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Viewpoint: Less collectors and more speculators for coin sets

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By Patrick Montrose

I think everyone knew that there would be complaints about the U.S. Mint sale of the Eisenhower Coin and Chronicles set.

The Eisenhower Coin and Chronicles set went on sale Aug. 11 and sold out in 15 minutes.

The Eisenhower Coin and Chronicles set went on sale Aug. 11 and sold out in 15 minutes.

There were only 12,000 sets available and probably over a quarter million people who want to buy them. There are going to be people, lots of people, complaining about the problems in ordering them.

First, a disclosure. I was able to order two of the Truman and two of the Eisenhower sets without any problem at all. I went onto the Mint’s website, in both cases at a few minutes before 10 a.m. (MST), clicked on the sets when they became available for purchase, and was able to buy them without any problem whatsoever.

I have no plans on selling one or both of them on the secondary market. I have two grandchildren, who if interested in coin collecting when they get older, are each going to get a very nice coin collection to hopefully continue adding on to.

I sometimes wonder how the TV shows and large coin companies get enough of two-limit sets to sell them on the secondary market, but I think my experience prior to the sale of Eisenhower Coin and Chronicles set helped me understand how they do it.

It seems that the limit is two per household, so they simply have each of their employees order the two sets, using their home addresses, and that helps them build up a supply of the sets. They also did something that I did not expect. They apparently went through their mailing list of customers because I received several offers from companies I have dealt with in the past to buy my two sets, at approximately double what I would have paid the Mint for them. This probably explains the incredibly large markup these shows and companies are asking for the sets (that and the fact that with only 12,000 sets sold, there was a built in large demand for them). They even sent me detailed instructions on how to handle and ship the unopened sets to them if I agreed to sell them my sets.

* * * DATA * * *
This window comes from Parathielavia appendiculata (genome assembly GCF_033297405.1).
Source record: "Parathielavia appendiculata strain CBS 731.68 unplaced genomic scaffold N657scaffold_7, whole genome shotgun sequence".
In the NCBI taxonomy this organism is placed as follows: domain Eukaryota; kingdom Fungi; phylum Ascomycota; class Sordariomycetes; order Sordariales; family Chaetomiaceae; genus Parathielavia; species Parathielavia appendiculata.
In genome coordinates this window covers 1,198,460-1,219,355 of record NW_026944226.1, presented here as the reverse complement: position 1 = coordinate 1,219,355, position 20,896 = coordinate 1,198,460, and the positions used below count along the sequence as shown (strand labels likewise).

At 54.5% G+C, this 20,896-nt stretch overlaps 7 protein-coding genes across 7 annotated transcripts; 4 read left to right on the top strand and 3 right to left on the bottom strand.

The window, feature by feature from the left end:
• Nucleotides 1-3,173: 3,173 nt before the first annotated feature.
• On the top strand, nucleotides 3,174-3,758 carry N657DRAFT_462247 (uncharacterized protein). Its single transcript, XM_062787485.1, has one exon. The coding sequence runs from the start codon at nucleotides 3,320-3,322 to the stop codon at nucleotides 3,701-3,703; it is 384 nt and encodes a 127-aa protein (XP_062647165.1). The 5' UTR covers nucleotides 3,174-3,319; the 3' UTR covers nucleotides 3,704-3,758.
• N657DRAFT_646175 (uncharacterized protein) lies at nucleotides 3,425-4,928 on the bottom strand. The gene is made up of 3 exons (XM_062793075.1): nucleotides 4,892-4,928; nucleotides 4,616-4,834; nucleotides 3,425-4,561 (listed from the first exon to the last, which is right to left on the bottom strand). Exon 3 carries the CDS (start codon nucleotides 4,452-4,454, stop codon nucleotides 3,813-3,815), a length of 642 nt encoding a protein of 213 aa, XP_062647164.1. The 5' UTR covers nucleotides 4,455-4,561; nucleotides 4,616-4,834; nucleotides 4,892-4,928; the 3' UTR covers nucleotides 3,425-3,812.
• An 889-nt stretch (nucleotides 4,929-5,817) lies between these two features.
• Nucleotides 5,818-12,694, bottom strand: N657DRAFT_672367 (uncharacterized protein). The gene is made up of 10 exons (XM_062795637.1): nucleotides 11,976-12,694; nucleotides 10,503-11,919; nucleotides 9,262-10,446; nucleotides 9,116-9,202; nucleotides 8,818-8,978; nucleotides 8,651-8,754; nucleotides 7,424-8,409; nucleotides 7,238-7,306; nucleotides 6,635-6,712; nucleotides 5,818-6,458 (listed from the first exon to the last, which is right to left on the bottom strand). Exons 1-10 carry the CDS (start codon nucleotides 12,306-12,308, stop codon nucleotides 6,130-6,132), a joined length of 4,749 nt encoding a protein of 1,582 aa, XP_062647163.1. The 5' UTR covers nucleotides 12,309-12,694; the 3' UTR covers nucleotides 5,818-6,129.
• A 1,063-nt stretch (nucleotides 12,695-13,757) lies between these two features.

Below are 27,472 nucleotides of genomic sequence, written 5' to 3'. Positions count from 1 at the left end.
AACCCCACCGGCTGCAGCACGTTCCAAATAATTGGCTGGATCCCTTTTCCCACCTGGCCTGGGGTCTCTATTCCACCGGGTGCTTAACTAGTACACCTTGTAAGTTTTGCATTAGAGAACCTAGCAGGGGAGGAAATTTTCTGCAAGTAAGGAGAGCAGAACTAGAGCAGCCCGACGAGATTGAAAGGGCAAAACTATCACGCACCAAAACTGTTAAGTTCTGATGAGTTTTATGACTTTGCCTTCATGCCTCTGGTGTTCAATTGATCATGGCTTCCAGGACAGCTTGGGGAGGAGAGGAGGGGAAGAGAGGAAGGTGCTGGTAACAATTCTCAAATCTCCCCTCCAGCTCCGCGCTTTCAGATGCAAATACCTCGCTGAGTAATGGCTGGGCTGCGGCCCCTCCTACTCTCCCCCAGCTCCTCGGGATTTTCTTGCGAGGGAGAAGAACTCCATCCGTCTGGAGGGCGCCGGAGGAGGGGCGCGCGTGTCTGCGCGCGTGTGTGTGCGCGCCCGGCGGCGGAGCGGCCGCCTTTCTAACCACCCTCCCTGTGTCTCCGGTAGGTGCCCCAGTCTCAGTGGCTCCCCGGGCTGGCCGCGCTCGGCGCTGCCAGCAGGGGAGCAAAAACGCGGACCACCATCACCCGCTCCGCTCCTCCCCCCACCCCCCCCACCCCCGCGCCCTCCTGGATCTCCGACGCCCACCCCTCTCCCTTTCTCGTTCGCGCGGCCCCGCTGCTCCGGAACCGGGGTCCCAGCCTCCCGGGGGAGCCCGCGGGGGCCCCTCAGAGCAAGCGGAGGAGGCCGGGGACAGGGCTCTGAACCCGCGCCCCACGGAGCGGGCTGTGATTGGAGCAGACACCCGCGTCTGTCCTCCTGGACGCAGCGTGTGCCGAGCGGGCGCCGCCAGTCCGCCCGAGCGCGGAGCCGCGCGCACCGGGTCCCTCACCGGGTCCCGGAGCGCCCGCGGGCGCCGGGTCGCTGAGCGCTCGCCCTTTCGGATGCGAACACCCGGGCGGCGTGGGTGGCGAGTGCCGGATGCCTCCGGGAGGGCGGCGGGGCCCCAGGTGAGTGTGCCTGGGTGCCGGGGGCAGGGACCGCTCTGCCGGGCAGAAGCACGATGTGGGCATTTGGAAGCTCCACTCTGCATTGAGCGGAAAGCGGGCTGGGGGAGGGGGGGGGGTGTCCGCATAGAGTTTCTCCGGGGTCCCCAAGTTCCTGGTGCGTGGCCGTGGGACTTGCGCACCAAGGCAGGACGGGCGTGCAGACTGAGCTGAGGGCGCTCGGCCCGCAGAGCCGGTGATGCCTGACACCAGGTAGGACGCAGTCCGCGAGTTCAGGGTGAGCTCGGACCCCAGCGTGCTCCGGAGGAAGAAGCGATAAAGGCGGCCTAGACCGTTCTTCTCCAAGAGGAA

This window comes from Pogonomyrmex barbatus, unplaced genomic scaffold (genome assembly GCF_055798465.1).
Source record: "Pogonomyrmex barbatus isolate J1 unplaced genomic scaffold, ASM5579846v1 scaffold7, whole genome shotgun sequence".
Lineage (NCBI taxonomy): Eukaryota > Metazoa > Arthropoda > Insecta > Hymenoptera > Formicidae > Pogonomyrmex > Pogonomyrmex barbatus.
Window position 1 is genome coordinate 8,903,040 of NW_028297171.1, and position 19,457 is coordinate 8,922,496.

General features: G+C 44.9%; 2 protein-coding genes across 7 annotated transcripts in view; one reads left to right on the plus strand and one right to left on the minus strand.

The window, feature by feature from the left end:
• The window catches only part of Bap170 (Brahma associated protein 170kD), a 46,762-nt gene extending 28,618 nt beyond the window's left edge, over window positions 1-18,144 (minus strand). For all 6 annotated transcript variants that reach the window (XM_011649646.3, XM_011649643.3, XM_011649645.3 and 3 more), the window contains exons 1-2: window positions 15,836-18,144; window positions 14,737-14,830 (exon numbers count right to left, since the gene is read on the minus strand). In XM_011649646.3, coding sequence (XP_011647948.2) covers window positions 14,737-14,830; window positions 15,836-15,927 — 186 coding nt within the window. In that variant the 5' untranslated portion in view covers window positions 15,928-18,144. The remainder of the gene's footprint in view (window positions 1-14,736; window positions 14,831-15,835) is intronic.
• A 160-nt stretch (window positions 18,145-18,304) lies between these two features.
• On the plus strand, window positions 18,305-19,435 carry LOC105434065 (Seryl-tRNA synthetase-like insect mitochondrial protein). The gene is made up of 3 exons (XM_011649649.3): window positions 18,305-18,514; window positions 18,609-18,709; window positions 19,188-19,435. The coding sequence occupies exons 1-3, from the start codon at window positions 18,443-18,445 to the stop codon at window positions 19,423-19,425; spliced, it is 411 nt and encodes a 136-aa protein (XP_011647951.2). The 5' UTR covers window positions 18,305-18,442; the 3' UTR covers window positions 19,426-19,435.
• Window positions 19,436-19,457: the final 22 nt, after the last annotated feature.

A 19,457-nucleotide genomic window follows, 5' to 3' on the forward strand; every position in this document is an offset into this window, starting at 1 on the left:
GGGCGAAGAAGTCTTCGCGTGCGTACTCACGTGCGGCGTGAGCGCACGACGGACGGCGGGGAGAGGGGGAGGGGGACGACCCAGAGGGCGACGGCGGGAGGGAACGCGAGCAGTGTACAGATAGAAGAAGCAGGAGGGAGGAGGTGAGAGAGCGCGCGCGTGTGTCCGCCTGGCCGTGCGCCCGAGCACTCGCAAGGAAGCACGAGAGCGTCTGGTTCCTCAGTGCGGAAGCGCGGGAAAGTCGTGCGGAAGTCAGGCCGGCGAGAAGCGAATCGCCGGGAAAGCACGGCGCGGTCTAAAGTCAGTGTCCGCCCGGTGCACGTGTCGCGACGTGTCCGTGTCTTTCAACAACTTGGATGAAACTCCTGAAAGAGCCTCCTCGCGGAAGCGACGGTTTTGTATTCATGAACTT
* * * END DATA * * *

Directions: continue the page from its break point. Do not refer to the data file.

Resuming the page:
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I believe that the mark-up for limited edition sets sold both by the Mint and those sold on the secondary market has gotten out of control. But apparently there are enough people who want them, and can afford the inflated prices, that it makes it all worth while for the coin shows and large companies to come up with ways to get more sets.

I hope to have the same good luck with the Johnson set, which at this point has had its announced mintage increased to 25,000 sets and the Kennedy set which has had its mintage increased to 50,000 sets when they are released. That increase in mintage will help some of the people who didn’t get the first two sets get one, but I don’t think it’s fair to change the rules in the middle of a four-coin set. But that’s a topic for another discussion. The fact that the mint has increased it’s profits (the only government agency that makes money and then turns over that money to the treasury on a yearly basis) has also gotten out of hand. The recent $1000 Liberty Coin was sold by the mint for $1,450 with melt at less than $1,100 an ounce assures the mint a nice profit, but unfortunately puts it out of the range of a large percentage of buyers, although the huge markup on the secondary market seems to indicate that if a buyer wants a coin, they are willing to pay any price to get it.

Sadly, in the case of limited edition coins, less collectors and more investors are trying to buy as many of them as they can.

This “Viewpoint” was written by Patrick Montrose, a New Mexico hobbyist.

To have your opinion considered for Viewpoint, write to David C. Harper, Editor, Numismatic News, 700 E. State St., Iola, WI 54990. Send email to

This article was originally printed in Numismatic News.
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